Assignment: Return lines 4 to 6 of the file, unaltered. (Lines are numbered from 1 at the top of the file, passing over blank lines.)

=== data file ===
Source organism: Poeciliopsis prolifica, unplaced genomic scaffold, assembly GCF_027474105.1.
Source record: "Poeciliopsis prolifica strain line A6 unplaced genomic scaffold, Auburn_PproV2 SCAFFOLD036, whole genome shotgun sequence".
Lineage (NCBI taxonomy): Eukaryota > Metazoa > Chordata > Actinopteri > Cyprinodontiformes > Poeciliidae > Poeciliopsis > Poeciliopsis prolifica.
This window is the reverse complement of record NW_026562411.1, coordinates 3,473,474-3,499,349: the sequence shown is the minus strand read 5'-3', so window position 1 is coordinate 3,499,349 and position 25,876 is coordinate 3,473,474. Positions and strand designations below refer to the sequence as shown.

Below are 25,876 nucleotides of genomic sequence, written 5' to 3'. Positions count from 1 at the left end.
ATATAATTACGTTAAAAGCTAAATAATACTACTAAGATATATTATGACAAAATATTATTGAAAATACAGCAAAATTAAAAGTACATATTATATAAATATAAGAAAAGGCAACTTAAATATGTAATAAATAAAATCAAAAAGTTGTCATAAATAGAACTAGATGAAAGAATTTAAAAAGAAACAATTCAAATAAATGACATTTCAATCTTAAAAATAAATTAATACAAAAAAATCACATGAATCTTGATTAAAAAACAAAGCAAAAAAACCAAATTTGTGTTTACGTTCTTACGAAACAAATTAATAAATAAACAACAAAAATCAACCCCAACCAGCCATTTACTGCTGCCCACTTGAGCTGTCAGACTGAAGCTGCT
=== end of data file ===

This window is the reverse complement of record NW_026562411.1, coordinates 3,473,474-3,499,349: the sequence shown is the minus strand read 5'-3', so window position 1 is coordinate 3,499,349 and position 25,876 is coordinate 3,473,474. Positions and strand designations below refer to the sequence as shown.

Below are 25,876 nucleotides of genomic sequence, written 5' to 3'. Positions count from 1 at the left end.
ATATAATTACGTTAAAAGCTAAATAATACTACTAAGATATATTATGACAAAATATTATTGAAAATACAGCAAAATTAAAAGTACATATTATATAAATATAAGAAAAGGCAACTTAAATATGTAATAAATAAAATCAAAAAGTTGTCATAAATAGAACTAGATGAAAGAATTTAAAAAGAAACAATTCAAATAAATGACATTTCAATCTTAAAAATAAATTAATACAAAAAAATCACATGAATCTTGATTAAAAAACAAAGCAAAAAAACCAAATTTGTGTTTACGTTCTTACGAAACAAATTAATAAATAAACAACAAAAATCAACCCCAACCAGCCATTTACTGCTGCCCACTTGAGCTGTCAGACTGAAGCTGCT